But we started to tell a ghost story - one of the best attested on record - and we have been lured from our intention by Chester-le-Street church. We will begin it at once, therefore, and relate it in the words of Webster, in his work on Witchcraft.
"About the year of our Lord 1632, near unto Chester-in-the-Street, there lived one Walker, a yeoman of good estate and a widower, who had a young woman to his kinswoman, that kept his house, who was by the neighbours suspected of indiscretion, and was, towards the dark of the evening, one night, sent away with one Mark Sharp, who was a collier, or one who digged coals under the ground, and one that had been born in Blakeburn-hundred, in Lancashire, and so she was not heard of for a long time, and no noise or tattle was made about it.
"In the winter time after (her disappearance), one James Grahame, or Grime (for so in that country they call them), being a miller, and living about two miles from the place where Walker lived, was one night alone very late in the mill, grinding corn; and about twelve or one o'clock at night he came down the stairs from having been putting corn in the hopper; the mill doors being shut, there stood a woman upon the midst of the floor, with her hair about her ears, hanging down, and all blood stained, with five large wounds in her head. He, being much affrighted and amazed, began to bless himself, and at last asked her who she was and what she wanted. To which she said, 'I am the spirit of such a woman who lived with Walker. . . . I was one night late sent away with one Mark Sharp who, upon a moor (naming a place that the miller knew), slew me with a pick, such as men dig coals withal, and gave me these five wounds, and after threw my body into a coal-pit hard by, and hid the pick under a bank; and his stockings and shoes being stained with blood, he endeavoured to wash them, but seeing the blood would not forth, he hid them there. And the apparition further told the miller that he must be the man to reveal it, or else she must still appear and haunt him. The miller returned home very sad and heavy, but spoke not one word of what he had seen, but eschewed as much as he could to stay in the mill within night without company, drinking thereby to escape the seeing again of that frightful apparition. But notwithstanding, one night when it began to be dark, the apparition met him again, and seemed very fierce and cruel, and threatened him that if he did not reveal the murder she would continually pursue and haunt him. Yet for all this he concealed it till St. Thomas's eve, before Christmas, when being, soon after sunset, walking in his garden, she appeared again, and then so threatened and affrighted him that he faithfully promised to reveal it next morning. In the morning he went to a magistrate, and made the whole matter known, with all the circumstances, and diligent search being made, the body was found in a coalpit, with the five wounds in the head, and the blood-stained shoes and stockings, in every circumstance as the apparition had related it to the miller. Whereupon Walker and Mark Sharp were both apprehended, but would confess nothing. At the following assizes they were arraigned, found guilty, condemned, and executed."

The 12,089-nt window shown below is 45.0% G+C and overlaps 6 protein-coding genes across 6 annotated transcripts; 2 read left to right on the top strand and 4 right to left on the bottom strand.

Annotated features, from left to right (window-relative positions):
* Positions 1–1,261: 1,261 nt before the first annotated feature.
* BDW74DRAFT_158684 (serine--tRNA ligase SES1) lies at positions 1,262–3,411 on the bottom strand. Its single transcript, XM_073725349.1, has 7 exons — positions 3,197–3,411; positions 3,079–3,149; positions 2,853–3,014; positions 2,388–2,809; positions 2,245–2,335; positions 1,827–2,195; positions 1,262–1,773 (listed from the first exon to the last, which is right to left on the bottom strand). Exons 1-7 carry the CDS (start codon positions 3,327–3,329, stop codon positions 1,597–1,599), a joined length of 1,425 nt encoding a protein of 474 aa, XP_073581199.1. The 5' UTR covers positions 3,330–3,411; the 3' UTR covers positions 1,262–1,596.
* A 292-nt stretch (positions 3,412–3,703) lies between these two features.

Webster is not the only person who relates this singular trial. Dr. Henry more mentioned it in his "Volurnen Philosophicum," and communicated it to Dr. Glanvil for his "Sadducisinus Triumphatus," with the additional testimony of a Mr. Sheplierdson and Mr. Lumley, of Lumley, an old gentleman who knew the persons implicated well, and was present at the trial. The name of the girl was Anna Walker, that of the judge, Davenport, who gave sentence the same night that the verdict was delivered, a thing never done before in Durham. Surtees says that the deposition of Grime the miller is deposited in the Bodleian Library, in Tanner's MSS. The matter was well known and much talked of at the time.
The condemned men steadily persisted in declaring their innocence, even at the foot of the gallows, and it was entirely on the evidence of Grime and his ghost that they were executed. Who shall say that they were not innocent? No one seems to have doubted Grime's story of the ghost, or suspected that he may have been cognisant of the murder, or even have had something to do with it, and thus sought a means of securing his own safety.
This is, we believe, almost the only instance of the evidence of a ghost being taken in a court of justice. Webster declares it to be "one of those apparitions and strange incidents which cannot be solved by the supposed principles of matter and motion, but which do evidently require some other causes, above or different from the visible and ordinary course of nature, effects that do strangly exceed the power of natural causes, and may for ever convince all atheistical minds."
If we are to give credence to Grime's story, and to believe that a ghost did haunt him and reveal the secret of Anne Walker's fate, we should be obliged to agree with Webster's opinion. But one would like to read the trial, for the sake of seeing how the twelve "good men and true" were induced to accept so fully the singular story of the miller's apparition.